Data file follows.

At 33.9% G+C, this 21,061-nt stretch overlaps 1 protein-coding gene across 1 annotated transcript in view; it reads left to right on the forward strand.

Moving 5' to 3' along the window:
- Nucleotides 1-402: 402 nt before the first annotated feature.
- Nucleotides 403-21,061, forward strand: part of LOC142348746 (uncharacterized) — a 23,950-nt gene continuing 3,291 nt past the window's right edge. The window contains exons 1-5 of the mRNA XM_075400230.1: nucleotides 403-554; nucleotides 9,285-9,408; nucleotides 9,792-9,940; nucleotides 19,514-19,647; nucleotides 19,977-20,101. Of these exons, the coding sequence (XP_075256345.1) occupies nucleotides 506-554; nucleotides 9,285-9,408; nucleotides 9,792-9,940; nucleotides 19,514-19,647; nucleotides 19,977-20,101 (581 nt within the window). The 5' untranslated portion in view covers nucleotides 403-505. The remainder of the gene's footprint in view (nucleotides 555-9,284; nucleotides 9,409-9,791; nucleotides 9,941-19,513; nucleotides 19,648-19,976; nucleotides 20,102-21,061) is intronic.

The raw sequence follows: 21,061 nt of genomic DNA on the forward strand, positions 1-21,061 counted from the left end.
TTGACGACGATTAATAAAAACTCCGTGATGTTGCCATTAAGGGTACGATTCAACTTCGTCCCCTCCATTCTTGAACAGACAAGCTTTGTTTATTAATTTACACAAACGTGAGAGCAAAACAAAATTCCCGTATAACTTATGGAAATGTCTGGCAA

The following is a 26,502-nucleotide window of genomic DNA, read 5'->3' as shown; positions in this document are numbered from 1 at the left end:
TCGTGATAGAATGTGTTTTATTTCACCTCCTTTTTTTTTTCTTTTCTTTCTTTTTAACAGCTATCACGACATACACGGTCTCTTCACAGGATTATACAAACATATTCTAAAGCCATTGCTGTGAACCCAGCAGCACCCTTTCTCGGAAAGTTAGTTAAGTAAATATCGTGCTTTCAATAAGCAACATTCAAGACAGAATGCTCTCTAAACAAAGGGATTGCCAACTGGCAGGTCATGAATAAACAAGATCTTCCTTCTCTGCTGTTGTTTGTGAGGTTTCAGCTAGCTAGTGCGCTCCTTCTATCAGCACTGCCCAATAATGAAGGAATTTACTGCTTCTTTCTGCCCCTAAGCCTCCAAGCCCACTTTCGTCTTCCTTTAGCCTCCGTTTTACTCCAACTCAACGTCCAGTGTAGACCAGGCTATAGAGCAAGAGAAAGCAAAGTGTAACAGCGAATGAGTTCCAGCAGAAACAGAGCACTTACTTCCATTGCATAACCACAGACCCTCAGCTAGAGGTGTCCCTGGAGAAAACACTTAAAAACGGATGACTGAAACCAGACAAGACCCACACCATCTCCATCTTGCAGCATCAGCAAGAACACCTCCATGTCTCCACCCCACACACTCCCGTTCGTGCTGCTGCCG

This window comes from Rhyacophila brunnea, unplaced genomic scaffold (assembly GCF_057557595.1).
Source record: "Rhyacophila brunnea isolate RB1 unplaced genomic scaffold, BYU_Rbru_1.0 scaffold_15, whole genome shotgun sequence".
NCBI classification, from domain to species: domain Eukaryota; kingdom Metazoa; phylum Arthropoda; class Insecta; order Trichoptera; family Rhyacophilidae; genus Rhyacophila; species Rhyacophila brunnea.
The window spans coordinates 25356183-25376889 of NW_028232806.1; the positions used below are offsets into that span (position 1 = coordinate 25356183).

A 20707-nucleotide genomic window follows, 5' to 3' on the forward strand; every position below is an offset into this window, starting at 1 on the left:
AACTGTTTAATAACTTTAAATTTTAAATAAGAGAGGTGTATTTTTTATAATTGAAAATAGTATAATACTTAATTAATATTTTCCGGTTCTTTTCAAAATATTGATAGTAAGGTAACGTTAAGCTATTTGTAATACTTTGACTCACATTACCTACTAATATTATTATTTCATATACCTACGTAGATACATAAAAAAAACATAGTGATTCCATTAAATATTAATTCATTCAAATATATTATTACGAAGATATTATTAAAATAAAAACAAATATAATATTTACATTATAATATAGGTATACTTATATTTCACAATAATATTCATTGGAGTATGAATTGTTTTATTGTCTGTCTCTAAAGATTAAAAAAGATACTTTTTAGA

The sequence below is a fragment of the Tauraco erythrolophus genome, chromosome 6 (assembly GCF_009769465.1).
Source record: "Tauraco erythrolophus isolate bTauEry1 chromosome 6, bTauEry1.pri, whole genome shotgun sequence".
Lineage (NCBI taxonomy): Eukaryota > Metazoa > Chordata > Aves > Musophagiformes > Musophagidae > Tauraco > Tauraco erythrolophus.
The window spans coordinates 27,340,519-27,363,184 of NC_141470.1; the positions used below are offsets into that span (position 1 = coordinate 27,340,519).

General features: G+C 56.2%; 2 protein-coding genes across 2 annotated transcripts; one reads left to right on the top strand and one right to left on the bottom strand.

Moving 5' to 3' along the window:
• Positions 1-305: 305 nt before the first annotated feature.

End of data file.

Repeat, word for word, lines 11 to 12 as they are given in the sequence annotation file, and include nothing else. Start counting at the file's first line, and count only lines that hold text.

NCBI classification, from domain to species: domain Eukaryota; kingdom Metazoa; phylum Arthropoda; class Insecta; order Trichoptera; family Rhyacophilidae; genus Rhyacophila; species Rhyacophila brunnea.
The window spans coordinates 25356183-25376889 of NW_028232806.1; the positions used below are offsets into that span (position 1 = coordinate 25356183).